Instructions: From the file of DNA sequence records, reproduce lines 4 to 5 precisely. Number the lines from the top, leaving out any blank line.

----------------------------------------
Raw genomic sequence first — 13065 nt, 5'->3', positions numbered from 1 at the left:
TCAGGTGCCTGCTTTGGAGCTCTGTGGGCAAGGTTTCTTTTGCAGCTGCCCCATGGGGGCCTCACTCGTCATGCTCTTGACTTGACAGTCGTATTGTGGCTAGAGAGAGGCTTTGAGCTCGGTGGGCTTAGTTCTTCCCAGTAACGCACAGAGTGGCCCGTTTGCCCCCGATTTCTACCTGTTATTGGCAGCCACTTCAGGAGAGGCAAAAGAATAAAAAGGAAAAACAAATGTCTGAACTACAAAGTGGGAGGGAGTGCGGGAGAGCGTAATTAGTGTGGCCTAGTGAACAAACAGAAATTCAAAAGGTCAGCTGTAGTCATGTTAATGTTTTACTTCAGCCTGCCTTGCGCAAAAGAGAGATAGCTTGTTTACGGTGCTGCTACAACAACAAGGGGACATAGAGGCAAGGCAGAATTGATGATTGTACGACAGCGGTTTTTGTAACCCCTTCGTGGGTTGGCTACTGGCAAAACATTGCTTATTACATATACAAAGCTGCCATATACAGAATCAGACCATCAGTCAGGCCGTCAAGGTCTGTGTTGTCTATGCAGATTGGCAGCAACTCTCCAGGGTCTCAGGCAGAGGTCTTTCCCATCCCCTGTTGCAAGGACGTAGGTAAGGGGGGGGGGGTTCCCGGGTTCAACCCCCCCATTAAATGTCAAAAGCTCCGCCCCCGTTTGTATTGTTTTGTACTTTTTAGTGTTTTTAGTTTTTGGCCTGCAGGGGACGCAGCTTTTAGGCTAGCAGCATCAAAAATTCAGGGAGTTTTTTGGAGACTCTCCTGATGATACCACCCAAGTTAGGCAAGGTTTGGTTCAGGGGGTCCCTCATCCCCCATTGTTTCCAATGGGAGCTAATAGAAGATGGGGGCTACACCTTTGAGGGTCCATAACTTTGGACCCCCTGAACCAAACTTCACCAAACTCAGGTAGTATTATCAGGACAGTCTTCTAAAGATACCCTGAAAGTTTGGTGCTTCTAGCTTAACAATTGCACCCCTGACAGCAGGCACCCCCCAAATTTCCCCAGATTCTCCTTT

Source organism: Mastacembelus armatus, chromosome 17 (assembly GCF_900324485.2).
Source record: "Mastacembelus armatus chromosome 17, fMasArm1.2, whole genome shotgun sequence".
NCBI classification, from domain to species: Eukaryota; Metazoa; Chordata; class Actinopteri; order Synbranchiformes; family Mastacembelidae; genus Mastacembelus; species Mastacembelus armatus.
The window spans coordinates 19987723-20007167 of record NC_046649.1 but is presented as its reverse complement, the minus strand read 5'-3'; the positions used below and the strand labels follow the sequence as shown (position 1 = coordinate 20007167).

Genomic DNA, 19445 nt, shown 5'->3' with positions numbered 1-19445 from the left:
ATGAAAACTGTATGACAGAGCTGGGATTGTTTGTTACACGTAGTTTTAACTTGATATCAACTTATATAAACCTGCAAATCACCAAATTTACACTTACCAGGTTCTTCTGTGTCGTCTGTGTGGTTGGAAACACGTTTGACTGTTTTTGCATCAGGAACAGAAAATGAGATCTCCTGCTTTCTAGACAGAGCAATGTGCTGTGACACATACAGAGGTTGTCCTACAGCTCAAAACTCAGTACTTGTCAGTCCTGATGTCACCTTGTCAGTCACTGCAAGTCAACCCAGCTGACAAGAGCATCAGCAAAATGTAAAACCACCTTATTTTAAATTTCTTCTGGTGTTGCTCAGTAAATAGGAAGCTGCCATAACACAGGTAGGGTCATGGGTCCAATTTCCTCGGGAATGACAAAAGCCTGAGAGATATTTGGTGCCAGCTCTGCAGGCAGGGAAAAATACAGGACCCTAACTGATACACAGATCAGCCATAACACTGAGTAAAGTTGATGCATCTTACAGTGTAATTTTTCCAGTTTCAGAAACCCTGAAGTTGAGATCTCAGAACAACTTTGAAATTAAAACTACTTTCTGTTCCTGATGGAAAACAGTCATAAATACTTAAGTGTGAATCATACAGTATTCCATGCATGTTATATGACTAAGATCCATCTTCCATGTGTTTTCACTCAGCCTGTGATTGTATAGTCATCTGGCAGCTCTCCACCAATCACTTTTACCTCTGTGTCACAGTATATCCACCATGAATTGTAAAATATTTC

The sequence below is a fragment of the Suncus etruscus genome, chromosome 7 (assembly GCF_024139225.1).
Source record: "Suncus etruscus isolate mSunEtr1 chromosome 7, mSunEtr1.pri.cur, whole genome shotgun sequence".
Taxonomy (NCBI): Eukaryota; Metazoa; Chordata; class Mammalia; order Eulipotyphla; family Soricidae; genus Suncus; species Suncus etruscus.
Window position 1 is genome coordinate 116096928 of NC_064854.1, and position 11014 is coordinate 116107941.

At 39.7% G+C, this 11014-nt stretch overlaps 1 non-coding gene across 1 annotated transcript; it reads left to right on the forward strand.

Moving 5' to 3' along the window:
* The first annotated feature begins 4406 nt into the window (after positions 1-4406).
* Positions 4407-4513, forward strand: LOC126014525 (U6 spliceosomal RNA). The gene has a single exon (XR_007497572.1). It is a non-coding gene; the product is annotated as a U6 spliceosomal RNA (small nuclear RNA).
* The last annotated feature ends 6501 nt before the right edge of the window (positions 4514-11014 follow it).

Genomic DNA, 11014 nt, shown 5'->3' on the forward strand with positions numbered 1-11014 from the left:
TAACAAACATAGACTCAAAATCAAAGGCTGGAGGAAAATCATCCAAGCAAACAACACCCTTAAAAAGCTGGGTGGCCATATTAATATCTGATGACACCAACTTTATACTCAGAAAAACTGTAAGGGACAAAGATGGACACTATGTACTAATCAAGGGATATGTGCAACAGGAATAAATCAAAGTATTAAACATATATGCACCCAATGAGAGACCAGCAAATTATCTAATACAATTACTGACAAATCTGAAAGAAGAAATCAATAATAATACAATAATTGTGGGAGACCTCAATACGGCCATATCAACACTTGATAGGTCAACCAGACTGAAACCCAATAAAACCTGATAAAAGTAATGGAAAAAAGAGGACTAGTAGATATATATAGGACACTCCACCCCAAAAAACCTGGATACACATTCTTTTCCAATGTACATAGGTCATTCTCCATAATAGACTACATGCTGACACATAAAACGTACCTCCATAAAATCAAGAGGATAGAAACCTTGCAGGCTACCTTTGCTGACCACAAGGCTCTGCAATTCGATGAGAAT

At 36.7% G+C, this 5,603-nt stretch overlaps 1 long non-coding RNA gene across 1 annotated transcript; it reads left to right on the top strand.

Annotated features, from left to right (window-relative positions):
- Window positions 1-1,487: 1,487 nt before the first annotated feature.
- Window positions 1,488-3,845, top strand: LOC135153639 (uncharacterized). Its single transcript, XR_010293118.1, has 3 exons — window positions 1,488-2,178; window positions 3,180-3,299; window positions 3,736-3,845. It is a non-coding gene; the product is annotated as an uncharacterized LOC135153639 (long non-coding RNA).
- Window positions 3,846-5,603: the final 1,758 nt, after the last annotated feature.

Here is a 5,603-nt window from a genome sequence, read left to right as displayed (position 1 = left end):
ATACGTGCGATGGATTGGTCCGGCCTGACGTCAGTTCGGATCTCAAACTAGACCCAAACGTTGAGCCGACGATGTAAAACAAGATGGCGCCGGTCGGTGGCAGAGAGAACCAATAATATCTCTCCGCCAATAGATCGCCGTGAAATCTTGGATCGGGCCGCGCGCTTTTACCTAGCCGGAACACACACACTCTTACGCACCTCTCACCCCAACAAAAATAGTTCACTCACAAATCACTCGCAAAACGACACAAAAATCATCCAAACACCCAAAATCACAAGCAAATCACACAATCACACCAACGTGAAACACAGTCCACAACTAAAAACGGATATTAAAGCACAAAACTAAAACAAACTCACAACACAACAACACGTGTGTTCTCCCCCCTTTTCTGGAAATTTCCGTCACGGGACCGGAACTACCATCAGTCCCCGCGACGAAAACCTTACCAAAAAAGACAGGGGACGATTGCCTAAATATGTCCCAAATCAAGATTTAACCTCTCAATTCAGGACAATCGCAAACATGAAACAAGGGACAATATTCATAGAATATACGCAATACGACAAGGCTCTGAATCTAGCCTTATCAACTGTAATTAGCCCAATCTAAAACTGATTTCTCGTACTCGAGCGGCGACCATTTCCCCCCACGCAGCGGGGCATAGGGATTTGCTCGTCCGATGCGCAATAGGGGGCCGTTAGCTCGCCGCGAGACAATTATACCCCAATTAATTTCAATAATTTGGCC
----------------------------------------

Source record: "Mastacembelus armatus chromosome 17, fMasArm1.2, whole genome shotgun sequence".
NCBI classification, from domain to species: Eukaryota; Metazoa; Chordata; class Actinopteri; order Synbranchiformes; family Mastacembelidae; genus Mastacembelus; species Mastacembelus armatus.